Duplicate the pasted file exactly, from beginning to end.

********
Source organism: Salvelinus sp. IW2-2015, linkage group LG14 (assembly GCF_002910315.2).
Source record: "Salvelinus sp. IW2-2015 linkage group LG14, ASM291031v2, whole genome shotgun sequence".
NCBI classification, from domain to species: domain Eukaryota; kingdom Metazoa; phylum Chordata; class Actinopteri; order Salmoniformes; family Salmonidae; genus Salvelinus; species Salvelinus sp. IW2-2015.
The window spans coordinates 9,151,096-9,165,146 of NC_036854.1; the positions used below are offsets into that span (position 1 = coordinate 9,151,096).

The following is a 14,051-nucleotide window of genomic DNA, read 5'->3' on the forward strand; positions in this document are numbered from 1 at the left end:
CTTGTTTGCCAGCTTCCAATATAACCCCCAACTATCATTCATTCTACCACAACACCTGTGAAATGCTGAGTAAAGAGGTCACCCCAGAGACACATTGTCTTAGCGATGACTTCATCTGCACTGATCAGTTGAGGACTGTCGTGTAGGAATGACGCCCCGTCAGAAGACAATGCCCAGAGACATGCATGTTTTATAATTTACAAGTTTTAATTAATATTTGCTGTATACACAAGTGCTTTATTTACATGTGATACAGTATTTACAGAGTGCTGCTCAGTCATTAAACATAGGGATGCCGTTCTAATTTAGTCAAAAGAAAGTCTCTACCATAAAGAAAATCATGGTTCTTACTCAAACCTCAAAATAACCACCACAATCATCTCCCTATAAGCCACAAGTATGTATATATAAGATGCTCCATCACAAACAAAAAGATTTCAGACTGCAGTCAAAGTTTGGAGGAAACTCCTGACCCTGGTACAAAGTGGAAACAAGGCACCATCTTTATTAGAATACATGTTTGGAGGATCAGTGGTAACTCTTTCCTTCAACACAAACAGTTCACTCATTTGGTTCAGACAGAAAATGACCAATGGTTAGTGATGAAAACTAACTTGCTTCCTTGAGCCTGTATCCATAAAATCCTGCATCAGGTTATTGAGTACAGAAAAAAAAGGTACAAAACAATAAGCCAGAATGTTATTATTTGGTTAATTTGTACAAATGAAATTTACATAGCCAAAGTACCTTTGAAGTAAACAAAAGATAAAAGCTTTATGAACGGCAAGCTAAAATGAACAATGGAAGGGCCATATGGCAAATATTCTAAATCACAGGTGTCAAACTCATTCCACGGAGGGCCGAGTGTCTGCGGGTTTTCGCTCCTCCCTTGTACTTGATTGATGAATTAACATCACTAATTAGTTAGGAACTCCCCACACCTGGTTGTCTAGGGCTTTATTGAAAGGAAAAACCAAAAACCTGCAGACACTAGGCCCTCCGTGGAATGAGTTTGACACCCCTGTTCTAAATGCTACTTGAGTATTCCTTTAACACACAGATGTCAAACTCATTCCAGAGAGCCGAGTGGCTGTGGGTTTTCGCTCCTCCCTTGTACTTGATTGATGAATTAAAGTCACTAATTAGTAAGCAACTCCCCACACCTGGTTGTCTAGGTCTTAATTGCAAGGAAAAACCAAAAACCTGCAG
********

Source organism: Salvelinus sp. IW2-2015, linkage group LG14 (assembly GCF_002910315.2).
Source record: "Salvelinus sp. IW2-2015 linkage group LG14, ASM291031v2, whole genome shotgun sequence".
NCBI classification, from domain to species: domain Eukaryota; kingdom Metazoa; phylum Chordata; class Actinopteri; order Salmoniformes; family Salmonidae; genus Salvelinus; species Salvelinus sp. IW2-2015.
The window spans coordinates 9,151,096-9,165,146 of NC_036854.1; the positions used below are offsets into that span (position 1 = coordinate 9,151,096).

The following is a 14,051-nucleotide window of genomic DNA, read 5'->3' on the forward strand; positions in this document are numbered from 1 at the left end:
CTTGTTTGCCAGCTTCCAATATAACCCCCAACTATCATTCATTCTACCACAACACCTGTGAAATGCTGAGTAAAGAGGTCACCCCAGAGACACATTGTCTTAGCGATGACTTCATCTGCACTGATCAGTTGAGGACTGTCGTGTAGGAATGACGCCCCGTCAGAAGACAATGCCCAGAGACATGCATGTTTTATAATTTACAAGTTTTAATTAATATTTGCTGTATACACAAGTGCTTTATTTACATGTGATACAGTATTTACAGAGTGCTGCTCAGTCATTAAACATAGGGATGCCGTTCTAATTTAGTCAAAAGAAAGTCTCTACCATAAAGAAAATCATGGTTCTTACTCAAACCTCAAAATAACCACCACAATCATCTCCCTATAAGCCACAAGTATGTATATATAAGATGCTCCATCACAAACAAAAAGATTTCAGACTGCAGTCAAAGTTTGGAGGAAACTCCTGACCCTGGTACAAAGTGGAAACAAGGCACCATCTTTATTAGAATACATGTTTGGAGGATCAGTGGTAACTCTTTCCTTCAACACAAACAGTTCACTCATTTGGTTCAGACAGAAAATGACCAATGGTTAGTGATGAAAACTAACTTGCTTCCTTGAGCCTGTATCCATAAAATCCTGCATCAGGTTATTGAGTACAGAAAAAAAAGGTACAAAACAATAAGCCAGAATGTTATTATTTGGTTAATTTGTACAAATGAAATTTACATAGCCAAAGTACCTTTGAAGTAAACAAAAGATAAAAGCTTTATGAACGGCAAGCTAAAATGAACAATGGAAGGGCCATATGGCAAATATTCTAAATCACAGGTGTCAAACTCATTCCACGGAGGGCCGAGTGTCTGCGGGTTTTCGCTCCTCCCTTGTACTTGATTGATGAATTAACATCACTAATTAGTTAGGAACTCCCCACACCTGGTTGTCTAGGGCTTTATTGAAAGGAAAAACCAAAAACCTGCAGACACTAGGCCCTCCGTGGAATGAGTTTGACACCCCTGTTCTAAATGCTACTTGAGTATTCCTTTAACACACAGATGTCAAACTCATTCCAGAGAGCCGAGTGGCTGTGGGTTTTCGCTCCTCCCTTGTACTTGATTGATGAATTAAAGTCACTAATTAGTAAGCAACTCCCCACACCTGGTTGTCTAGGTCTTAATTGCAAGGAAAAACCAAAAACCTGCAG